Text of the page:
For many of us, working during retirement is not part of our retirement plans. While working may provide a little extra income, in general, Americans have it set in their minds that their retirement years are best reserved for rest and relaxation. In fact, a recent Guardian Life poll discovered more than 60 percent of Americans do not plan on working during their retirement years.
While not working is clearly the preferred way to live our retirement years, for many Americans it just isn’t a possibility. The cost of living continues to be on the rise, and many Americans put off saving for retirement until it’s too late, forcing them to take on a part-time job as a source of supplemental income.
Yes, you can get Social Security retirement benefits and work at the same time. However, if you are younger than the full retirement age for Social Security purposes, and make more than the yearly earnings limit, your benefit will be reduced.
Let’s take a look into some trends to gain a better understanding of how Americans can avoid working during retirement, and how you can help clients create a retirement savings plan to fund the lifestyle they want when they stop working.
The majority of Americans in any age range are not considering working during their retirement. Survey respondents ages 18 – 24 lead the way, with nearly three-quarters of respondents from this group saying they are not considering working during their retirement.
Furthermore, the income level of the poll respondents seemed to have very little impact on whether or not they are considering working during their retirement. Even among respondents with the lowest income level surveyed ($0 – $24,999 annually), more than half of the respondents declared they were not considering working during their retirement years. Surprisingly, respondents at the two highest income levels indicated they are the most likely to continue working during their retirement years.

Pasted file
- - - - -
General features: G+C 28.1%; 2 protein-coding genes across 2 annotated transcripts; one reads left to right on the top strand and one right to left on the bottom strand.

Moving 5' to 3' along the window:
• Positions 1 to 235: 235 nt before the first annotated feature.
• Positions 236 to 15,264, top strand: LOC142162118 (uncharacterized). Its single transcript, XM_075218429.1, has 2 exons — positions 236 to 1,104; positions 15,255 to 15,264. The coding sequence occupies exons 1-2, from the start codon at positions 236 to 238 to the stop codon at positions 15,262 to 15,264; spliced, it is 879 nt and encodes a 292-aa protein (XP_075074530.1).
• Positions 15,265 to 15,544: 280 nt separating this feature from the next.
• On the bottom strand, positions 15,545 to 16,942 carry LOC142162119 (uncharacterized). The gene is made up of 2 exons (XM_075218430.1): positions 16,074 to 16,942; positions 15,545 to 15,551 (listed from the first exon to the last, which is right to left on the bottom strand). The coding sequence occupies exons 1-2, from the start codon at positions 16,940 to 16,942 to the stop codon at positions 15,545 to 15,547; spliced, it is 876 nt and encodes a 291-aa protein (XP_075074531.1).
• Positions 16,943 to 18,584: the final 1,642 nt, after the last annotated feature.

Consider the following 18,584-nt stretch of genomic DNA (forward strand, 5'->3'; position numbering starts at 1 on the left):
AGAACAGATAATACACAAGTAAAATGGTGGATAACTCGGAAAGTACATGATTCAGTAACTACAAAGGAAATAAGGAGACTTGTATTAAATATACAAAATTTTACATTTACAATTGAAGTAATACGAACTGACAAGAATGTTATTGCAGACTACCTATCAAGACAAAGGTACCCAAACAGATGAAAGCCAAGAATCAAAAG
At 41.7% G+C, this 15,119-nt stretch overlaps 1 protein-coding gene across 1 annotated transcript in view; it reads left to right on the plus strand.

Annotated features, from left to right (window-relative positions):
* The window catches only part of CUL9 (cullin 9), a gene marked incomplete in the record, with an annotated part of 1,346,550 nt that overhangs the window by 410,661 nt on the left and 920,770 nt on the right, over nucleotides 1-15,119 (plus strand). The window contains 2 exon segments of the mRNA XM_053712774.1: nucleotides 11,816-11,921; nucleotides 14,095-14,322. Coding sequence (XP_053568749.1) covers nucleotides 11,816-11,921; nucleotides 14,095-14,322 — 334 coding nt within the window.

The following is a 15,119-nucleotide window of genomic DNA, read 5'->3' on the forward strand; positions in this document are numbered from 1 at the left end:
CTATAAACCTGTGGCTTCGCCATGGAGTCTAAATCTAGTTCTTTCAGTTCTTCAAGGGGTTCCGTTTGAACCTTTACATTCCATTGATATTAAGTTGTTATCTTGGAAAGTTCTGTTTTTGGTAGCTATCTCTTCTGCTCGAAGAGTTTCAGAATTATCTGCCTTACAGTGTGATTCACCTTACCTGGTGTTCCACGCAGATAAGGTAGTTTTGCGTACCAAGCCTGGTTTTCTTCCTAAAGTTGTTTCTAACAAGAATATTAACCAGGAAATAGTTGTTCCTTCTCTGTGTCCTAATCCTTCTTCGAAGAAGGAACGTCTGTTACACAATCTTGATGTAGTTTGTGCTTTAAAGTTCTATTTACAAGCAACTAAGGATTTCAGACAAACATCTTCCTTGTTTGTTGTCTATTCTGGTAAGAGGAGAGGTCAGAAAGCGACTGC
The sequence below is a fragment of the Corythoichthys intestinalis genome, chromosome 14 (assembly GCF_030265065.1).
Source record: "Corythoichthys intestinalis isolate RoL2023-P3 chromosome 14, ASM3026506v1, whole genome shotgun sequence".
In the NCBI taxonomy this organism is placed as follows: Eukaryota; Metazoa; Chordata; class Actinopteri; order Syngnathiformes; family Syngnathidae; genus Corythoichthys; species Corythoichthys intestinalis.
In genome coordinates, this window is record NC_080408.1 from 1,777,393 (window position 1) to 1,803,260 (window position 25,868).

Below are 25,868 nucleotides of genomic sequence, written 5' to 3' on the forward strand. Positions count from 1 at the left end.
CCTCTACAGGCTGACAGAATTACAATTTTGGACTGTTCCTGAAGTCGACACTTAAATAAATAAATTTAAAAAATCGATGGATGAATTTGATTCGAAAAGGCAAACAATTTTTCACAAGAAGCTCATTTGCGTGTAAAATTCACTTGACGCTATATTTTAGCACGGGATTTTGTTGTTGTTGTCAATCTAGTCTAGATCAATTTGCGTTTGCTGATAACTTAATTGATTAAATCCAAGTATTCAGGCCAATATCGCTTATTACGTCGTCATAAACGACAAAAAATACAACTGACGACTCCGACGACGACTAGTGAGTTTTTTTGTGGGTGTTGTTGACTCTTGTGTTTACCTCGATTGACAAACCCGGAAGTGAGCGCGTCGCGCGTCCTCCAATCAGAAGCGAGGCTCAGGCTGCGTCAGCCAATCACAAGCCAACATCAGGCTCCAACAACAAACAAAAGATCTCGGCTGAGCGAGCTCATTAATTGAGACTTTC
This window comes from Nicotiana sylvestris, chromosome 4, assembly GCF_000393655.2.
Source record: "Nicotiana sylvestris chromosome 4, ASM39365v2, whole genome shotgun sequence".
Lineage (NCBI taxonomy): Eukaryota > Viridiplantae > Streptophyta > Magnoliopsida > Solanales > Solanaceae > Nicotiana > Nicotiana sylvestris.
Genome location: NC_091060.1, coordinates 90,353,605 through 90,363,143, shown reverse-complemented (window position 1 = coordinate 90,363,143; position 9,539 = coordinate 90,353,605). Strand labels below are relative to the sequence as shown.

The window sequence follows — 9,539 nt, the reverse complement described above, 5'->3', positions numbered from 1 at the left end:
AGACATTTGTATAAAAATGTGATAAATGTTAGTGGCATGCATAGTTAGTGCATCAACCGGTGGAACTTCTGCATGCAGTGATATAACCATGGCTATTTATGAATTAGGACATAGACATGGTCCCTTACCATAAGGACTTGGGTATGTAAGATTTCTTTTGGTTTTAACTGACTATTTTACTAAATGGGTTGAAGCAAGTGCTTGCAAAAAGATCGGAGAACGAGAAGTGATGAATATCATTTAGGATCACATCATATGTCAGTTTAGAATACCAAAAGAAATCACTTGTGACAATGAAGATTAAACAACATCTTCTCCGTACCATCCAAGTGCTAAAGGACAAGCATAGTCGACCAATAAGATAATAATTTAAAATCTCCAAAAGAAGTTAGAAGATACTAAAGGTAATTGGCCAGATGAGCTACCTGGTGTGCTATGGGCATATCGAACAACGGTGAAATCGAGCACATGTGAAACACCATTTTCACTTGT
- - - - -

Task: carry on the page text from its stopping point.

Regardless of intentions, the most likely way to avoid working during retirement years and still live the comfortable, worry-free life most of us look forward to, is to have a personal retirement plan in place that will cover major retirement risks, like health care costs, living longer (longevity risk) and inflation risk, for example.
The real cost of retirement
Your retirement savings will have a meaningful impact on whether or not you are forced to return to work during your retirement years. Without a proper retirement savings plan in place, it is more likely that your living expenses during retirement will prove to be difficult to handle and end up stressing your finances, forcing you to perhaps make some difficult choices.
Many Americans simply aren’t aware of how expensive a comfortable retirement lifestyle can be. For many of us, retirement is viewed as a time to reward ourselves for all of our hard work over the years, taking the time to plan vacations, explore new passions and create memories that will last a lifetime. However, many of these goals will be difficult to achieve without proper financial planning for retirement.
Estimating the true cost of your retirement is no easy task, but retirement planning calculators and other financial resources for retirement can help explain retirement savings needs. When creating a retirement savings plan, keep in mind the hidden costs of retirement, including the potential need for long-term health care, taxes, home and car upkeep, and daily spending.
Maximize retirement savings and start saving early
While young people may feel that it’s way too early for them to start saving for their retirement, the truth is the 20s and 30s are actually the best time to start a retirement savings plan. The earlier you start saving for retirement, the more time is on your side which can lead to big dividends as you approach retirement age.
When you start saving for retirement earlier in life, your savings have the potential to compound and lead to even more retirement savings. Any amount of money you are able to contribute to a retirement savings plan will help to build your retirement portfolio. Additionally, if applicable, try to make the most out of your employer’s matching contribution to your 401(k) retirement savings plan.